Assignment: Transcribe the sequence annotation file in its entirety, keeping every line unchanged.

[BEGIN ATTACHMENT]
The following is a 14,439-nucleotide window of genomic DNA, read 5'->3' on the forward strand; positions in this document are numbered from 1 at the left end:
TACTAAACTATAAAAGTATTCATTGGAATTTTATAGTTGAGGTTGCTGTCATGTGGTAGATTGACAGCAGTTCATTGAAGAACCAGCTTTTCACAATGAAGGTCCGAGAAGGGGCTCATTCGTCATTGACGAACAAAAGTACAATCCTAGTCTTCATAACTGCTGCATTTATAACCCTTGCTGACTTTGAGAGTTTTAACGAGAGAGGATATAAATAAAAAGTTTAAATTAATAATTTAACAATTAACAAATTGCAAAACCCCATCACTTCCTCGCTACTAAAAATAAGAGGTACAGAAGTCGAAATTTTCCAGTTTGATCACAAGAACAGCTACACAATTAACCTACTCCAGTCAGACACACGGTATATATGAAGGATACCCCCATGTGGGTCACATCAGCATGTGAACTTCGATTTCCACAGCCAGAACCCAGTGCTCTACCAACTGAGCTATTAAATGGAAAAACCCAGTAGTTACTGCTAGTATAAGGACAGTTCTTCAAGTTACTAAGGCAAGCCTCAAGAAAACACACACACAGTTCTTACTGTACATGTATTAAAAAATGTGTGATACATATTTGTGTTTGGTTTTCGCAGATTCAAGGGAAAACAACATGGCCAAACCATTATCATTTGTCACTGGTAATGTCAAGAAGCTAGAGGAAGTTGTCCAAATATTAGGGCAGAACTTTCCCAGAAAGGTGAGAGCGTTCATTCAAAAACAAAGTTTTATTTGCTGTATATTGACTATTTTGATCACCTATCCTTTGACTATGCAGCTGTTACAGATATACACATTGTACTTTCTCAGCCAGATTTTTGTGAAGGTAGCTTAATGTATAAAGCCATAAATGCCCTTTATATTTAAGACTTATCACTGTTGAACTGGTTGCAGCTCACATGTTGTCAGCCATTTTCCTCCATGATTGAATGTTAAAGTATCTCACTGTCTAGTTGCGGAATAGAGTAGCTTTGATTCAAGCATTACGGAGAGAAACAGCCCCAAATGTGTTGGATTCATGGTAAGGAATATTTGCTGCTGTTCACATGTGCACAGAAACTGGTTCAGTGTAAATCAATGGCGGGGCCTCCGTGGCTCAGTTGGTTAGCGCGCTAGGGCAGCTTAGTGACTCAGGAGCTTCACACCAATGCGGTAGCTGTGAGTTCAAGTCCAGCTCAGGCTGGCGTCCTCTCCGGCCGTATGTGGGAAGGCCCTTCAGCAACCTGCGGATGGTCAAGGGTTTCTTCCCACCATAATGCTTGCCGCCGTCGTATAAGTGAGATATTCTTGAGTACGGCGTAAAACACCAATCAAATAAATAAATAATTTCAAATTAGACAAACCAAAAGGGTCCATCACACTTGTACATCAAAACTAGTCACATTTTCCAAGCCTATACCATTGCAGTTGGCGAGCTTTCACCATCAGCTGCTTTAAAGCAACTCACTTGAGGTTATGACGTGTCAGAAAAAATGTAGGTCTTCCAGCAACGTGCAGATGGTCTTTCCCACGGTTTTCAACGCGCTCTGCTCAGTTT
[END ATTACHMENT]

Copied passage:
The following is a 14,439-nucleotide window of genomic DNA, read 5'->3' on the forward strand; positions in this document are numbered from 1 at the left end:
TACTAAACTATAAAAGTATTCATTGGAATTTTATAGTTGAGGTTGCTGTCATGTGGTAGATTGACAGCAGTTCATTGAAGAACCAGCTTTTCACAATGAAGGTCCGAGAAGGGGCTCATTCGTCATTGACGAACAAAAGTACAATCCTAGTCTTCATAACTGCTGCATTTATAACCCTTGCTGACTTTGAGAGTTTTAACGAGAGAGGATATAAATAAAAAGTTTAAATTAATAATTTAACAATTAACAAATTGCAAAACCCCATCACTTCCTCGCTACTAAAAATAAGAGGTACAGAAGTCGAAATTTTCCAGTTTGATCACAAGAACAGCTACACAATTAACCTACTCCAGTCAGACACACGGTATATATGAAGGATACCCCCATGTGGGTCACATCAGCATGTGAACTTCGATTTCCACAGCCAGAACCCAGTGCTCTACCAACTGAGCTATTAAATGGAAAAACCCAGTAGTTACTGCTAGTATAAGGACAGTTCTTCAAGTTACTAAGGCAAGCCTCAAGAAAACACACACACAGTTCTTACTGTACATGTATTAAAAAATGTGTGATACATATTTGTGTTTGGTTTTCGCAGATTCAAGGGAAAACAACATGGCCAAACCATTATCATTTGTCACTGGTAATGTCAAGAAGCTAGAGGAAGTTGTCCAAATATTAGGGCAGAACTTTCCCAGAAAGGTGAGAGCGTTCATTCAAAAACAAAGTTTTATTTGCTGTATATTGACTATTTTGATCACCTATCCTTTGACTATGCAGCTGTTACAGATATACACATTGTACTTTCTCAGCCAGATTTTTGTGAAGGTAGCTTAATGTATAAAGCCATAAATGCCCTTTATATTTAAGACTTATCACTGTTGAACTGGTTGCAGCTCACATGTTGTCAGCCATTTTCCTCCATGATTGAATGTTAAAGTATCTCACTGTCTAGTTGCGGAATAGAGTAGCTTTGATTCAAGCATTACGGAGAGAAACAGCCCCAAATGTGTTGGATTCATGGTAAGGAATATTTGCTGCTGTTCACATGTGCACAGAAACTGGTTCAGTGTAAATCAATGGCGGGGCCTCCGTGGCTCAGTTGGTTAGCGCGCTAGGGCAGCTTAGTGACTCAGGAGCTTCACACCAATGCGGTAGCTGTGAGTTCAAGTCCAGCTCAGGCTGGCGTCCTCTCCGGCCGTATGTGGGAAGGCCCTTCAGCAACCTGCGGATGGTCAAGGGTTTCTTCCCACCATAATGCTTGCCGCCGTCGTATAAGTGAGATATTCTTGAGTACGGCGTAAAACACCAATCAAATAAATAAATAATTTCAAATTAGACAAACCAAAAGGGTCCATCACACTTGTACATCAAAACTAGTCACATTTTCCAAGCCTATACCATTGCAGTTGGCGAGCTTTCACCATCAGCTGCTTTAAAGCAACTCACTTGAGGTTATGACGTGTCAGAAAAAATGTAGGTCTTCCAGCAACGTGCAGATGGTCTTTCCCACGGTTTTCAACGCGCTCTGCTCAGTTT